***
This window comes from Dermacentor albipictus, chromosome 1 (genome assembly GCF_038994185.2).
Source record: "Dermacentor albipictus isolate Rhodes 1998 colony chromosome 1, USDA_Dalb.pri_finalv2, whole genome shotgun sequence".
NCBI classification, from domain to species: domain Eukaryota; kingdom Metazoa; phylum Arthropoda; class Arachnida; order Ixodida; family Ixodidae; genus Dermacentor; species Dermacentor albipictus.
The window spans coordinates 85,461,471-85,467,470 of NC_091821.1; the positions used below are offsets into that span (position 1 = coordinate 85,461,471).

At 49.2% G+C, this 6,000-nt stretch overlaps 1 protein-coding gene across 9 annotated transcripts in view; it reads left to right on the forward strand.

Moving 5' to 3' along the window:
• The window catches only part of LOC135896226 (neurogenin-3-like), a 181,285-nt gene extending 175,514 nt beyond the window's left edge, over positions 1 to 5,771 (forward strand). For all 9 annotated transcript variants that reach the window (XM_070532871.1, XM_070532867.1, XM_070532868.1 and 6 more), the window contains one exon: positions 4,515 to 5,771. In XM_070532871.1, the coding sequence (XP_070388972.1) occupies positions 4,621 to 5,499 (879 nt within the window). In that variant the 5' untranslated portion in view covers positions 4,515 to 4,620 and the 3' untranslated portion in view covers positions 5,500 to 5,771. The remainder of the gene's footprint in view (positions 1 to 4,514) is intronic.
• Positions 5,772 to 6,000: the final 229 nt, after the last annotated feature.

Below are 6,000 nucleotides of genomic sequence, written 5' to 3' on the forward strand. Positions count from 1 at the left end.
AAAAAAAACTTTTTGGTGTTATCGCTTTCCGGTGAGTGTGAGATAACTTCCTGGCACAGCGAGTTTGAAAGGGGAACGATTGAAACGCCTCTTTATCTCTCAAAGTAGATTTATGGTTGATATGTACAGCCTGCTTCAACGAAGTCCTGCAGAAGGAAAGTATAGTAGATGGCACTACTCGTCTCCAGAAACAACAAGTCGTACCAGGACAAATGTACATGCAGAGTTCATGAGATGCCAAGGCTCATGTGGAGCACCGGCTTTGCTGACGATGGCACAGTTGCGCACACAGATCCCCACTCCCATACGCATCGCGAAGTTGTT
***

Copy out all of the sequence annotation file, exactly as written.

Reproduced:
This window comes from Dermacentor albipictus, chromosome 1 (genome assembly GCF_038994185.2).
Source record: "Dermacentor albipictus isolate Rhodes 1998 colony chromosome 1, USDA_Dalb.pri_finalv2, whole genome shotgun sequence".
NCBI classification, from domain to species: domain Eukaryota; kingdom Metazoa; phylum Arthropoda; class Arachnida; order Ixodida; family Ixodidae; genus Dermacentor; species Dermacentor albipictus.
The window spans coordinates 85,461,471-85,467,470 of NC_091821.1; the positions used below are offsets into that span (position 1 = coordinate 85,461,471).

At 49.2% G+C, this 6,000-nt stretch overlaps 1 protein-coding gene across 9 annotated transcripts in view; it reads left to right on the forward strand.

Moving 5' to 3' along the window:
• The window catches only part of LOC135896226 (neurogenin-3-like), a 181,285-nt gene extending 175,514 nt beyond the window's left edge, over positions 1 to 5,771 (forward strand). For all 9 annotated transcript variants that reach the window (XM_070532871.1, XM_070532867.1, XM_070532868.1 and 6 more), the window contains one exon: positions 4,515 to 5,771. In XM_070532871.1, the coding sequence (XP_070388972.1) occupies positions 4,621 to 5,499 (879 nt within the window). In that variant the 5' untranslated portion in view covers positions 4,515 to 4,620 and the 3' untranslated portion in view covers positions 5,500 to 5,771. The remainder of the gene's footprint in view (positions 1 to 4,514) is intronic.
• Positions 5,772 to 6,000: the final 229 nt, after the last annotated feature.

Below are 6,000 nucleotides of genomic sequence, written 5' to 3' on the forward strand. Positions count from 1 at the left end.
AAAAAAAACTTTTTGGTGTTATCGCTTTCCGGTGAGTGTGAGATAACTTCCTGGCACAGCGAGTTTGAAAGGGGAACGATTGAAACGCCTCTTTATCTCTCAAAGTAGATTTATGGTTGATATGTACAGCCTGCTTCAACGAAGTCCTGCAGAAGGAAAGTATAGTAGATGGCACTACTCGTCTCCAGAAACAACAAGTCGTACCAGGACAAATGTACATGCAGAGTTCATGAGATGCCAAGGCTCATGTGGAGCACCGGCTTTGCTGACGATGGCACAGTTGCGCACACAGATCCCCACTCCCATACGCATCGCGAAGTTGTT